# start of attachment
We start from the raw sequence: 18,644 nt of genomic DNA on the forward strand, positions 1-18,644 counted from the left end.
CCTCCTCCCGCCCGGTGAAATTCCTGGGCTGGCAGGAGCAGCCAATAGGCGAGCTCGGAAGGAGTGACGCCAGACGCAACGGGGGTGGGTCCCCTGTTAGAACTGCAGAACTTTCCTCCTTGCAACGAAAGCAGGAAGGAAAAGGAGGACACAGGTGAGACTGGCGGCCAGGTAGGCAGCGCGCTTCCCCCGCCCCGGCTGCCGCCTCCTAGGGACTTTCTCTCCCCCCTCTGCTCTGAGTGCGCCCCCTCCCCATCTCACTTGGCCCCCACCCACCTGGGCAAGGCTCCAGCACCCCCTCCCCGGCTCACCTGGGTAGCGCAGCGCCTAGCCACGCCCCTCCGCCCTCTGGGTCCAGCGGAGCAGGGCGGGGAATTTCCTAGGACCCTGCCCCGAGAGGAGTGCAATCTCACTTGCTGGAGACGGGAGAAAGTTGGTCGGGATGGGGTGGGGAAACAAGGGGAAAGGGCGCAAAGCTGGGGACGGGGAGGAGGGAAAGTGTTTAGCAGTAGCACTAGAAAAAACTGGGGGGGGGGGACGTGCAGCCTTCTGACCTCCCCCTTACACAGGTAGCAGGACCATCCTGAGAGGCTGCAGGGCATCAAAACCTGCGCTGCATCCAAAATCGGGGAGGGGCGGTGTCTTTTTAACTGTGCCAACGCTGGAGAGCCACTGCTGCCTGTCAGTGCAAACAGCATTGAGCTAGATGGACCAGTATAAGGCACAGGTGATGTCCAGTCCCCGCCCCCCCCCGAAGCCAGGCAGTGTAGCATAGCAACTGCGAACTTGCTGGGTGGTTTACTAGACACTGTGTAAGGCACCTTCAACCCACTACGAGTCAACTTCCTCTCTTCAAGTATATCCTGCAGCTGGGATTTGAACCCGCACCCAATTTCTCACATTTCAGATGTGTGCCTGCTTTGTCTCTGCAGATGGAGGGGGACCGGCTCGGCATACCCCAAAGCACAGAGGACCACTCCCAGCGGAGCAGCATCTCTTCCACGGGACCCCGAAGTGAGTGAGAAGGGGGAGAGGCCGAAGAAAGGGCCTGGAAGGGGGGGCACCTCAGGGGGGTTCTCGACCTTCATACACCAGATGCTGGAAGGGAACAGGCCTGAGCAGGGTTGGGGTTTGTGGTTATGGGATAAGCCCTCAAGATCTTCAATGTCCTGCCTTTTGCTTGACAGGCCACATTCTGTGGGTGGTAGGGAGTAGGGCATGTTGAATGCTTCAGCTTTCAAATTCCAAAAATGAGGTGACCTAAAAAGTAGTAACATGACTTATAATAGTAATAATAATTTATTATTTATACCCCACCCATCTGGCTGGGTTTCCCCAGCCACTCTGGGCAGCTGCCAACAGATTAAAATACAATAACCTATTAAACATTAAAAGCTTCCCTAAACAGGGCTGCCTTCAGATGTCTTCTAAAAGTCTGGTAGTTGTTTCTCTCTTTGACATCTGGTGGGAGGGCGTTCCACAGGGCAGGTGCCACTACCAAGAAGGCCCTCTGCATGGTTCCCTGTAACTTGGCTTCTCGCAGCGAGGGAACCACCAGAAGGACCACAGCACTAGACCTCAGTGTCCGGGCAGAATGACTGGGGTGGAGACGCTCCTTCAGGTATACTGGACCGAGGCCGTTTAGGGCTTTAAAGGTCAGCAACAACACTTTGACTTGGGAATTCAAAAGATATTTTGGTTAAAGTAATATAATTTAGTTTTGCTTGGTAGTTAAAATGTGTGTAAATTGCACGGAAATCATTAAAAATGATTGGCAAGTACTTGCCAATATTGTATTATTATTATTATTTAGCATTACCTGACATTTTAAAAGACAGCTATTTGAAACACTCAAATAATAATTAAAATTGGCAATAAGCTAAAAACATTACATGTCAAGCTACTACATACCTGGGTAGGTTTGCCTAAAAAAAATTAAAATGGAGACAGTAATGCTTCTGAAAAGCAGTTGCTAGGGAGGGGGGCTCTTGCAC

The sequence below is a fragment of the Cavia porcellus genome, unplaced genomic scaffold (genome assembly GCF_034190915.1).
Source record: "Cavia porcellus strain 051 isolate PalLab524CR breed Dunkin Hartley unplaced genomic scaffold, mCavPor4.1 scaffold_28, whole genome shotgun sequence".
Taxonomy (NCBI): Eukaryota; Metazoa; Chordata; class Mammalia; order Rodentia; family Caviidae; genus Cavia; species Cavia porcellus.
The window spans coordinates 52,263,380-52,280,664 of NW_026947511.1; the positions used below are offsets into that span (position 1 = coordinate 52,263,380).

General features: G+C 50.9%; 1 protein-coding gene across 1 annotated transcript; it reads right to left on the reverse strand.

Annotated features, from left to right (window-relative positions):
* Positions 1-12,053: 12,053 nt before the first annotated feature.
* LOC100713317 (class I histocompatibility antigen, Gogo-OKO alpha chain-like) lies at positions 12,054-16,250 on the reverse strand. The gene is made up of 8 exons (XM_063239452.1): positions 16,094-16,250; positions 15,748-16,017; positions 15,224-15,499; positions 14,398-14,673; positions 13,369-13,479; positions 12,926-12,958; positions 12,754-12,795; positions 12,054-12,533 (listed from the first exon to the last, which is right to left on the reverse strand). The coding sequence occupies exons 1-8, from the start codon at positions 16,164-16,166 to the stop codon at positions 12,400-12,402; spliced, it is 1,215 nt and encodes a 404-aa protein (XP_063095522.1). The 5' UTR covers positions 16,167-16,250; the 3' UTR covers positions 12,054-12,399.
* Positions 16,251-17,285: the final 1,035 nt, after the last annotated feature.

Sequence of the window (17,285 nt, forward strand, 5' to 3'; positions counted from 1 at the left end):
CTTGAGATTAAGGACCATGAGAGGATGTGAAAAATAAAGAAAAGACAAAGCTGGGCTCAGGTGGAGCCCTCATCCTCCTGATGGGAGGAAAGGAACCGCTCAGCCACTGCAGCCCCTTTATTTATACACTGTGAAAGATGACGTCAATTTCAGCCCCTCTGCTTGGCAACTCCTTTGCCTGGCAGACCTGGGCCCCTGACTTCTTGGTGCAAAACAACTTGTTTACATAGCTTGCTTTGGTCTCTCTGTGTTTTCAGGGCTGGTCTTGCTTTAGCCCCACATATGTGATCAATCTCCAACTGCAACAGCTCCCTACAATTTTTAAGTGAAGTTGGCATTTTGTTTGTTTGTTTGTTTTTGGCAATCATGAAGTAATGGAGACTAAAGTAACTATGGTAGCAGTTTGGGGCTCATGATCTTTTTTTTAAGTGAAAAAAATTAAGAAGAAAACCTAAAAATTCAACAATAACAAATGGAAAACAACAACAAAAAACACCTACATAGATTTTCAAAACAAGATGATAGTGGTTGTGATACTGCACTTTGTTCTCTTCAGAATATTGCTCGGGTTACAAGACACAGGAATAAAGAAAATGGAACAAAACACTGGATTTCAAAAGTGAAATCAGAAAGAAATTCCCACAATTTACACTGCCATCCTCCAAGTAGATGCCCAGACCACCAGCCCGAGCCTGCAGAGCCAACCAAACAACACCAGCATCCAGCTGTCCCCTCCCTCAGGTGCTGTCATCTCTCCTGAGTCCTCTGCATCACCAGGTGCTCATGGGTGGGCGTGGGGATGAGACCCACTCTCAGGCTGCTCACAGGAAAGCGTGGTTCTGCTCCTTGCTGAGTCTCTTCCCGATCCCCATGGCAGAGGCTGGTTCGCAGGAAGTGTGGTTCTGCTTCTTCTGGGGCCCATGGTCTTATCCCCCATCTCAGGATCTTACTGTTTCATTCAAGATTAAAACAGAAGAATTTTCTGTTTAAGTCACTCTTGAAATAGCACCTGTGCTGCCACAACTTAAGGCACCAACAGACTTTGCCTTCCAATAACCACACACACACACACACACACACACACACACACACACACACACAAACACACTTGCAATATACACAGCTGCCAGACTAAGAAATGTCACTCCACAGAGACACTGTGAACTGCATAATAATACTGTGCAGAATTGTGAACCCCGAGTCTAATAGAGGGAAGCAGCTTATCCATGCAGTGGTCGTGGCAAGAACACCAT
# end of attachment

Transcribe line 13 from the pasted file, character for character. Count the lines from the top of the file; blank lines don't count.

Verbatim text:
CTTGAGATTAAGGACCATGAGAGGATGTGAAAAATAAAGAAAAGACAAAGCTGGGCTCAGGTGGAGCCCTCATCCTCCTGATGGGAGGAAAGGAACCGCTCAGCCACTGCAGCCCCTTTATTTATACACTGTGAAAGATGACGTCAATTTCAGCCCCTCTGCTTGGCAACTCCTTTGCCTGGCAGACCTGGGCCCCTGACTTCTTGGTGCAAAACAACTTGTTTACATAGCTTGCTTTGGTCTCTCTGTGTTTTCAGGGCTGGTCTTGCTTTAGCCCCACATATGTGATCAATCTCCAACTGCAACAGCTCCCTACAATTTTTAAGTGAAGTTGGCATTTTGTTTGTTTGTTTGTTTTTGGCAATCATGAAGTAATGGAGACTAAAGTAACTATGGTAGCAGTTTGGGGCTCATGATCTTTTTTTTAAGTGAAAAAAATTAAGAAGAAAACCTAAAAATTCAACAATAACAAATGGAAAACAACAACAAAAAACACCTACATAGATTTTCAAAACAAGATGATAGTGGTTGTGATACTGCACTTTGTTCTCTTCAGAATATTGCTCGGGTTACAAGACACAGGAATAAAGAAAATGGAACAAAACACTGGATTTCAAAAGTGAAATCAGAAAGAAATTCCCACAATTTACACTGCCATCCTCCAAGTAGATGCCCAGACCACCAGCCCGAGCCTGCAGAGCCAACCAAACAACACCAGCATCCAGCTGTCCCCTCCCTCAGGTGCTGTCATCTCTCCTGAGTCCTCTGCATCACCAGGTGCTCATGGGTGGGCGTGGGGATGAGACCCACTCTCAGGCTGCTCACAGGAAAGCGTGGTTCTGCTCCTTGCTGAGTCTCTTCCCGATCCCCATGGCAGAGGCTGGTTCGCAGGAAGTGTGGTTCTGCTTCTTCTGGGGCCCATGGTCTTATCCCCCATCTCAGGATCTTACTGTTTCATTCAAGATTAAAACAGAAGAATTTTCTGTTTAAGTCACTCTTGAAATAGCACCTGTGCTGCCACAACTTAAGGCACCAACAGACTTTGCCTTCCAATAACCACACACACACACACACACACACACACACACACACACACACACAAACACACTTGCAATATACACAGCTGCCAGACTAAGAAATGTCACTCCACAGAGACACTGTGAACTGCATAATAATACTGTGCAGAATTGTGAACCCCGAGTCTAATAGAGGGAAGCAGCTTATCCATGCAGTGGTCGTGGCAAGAACACCAT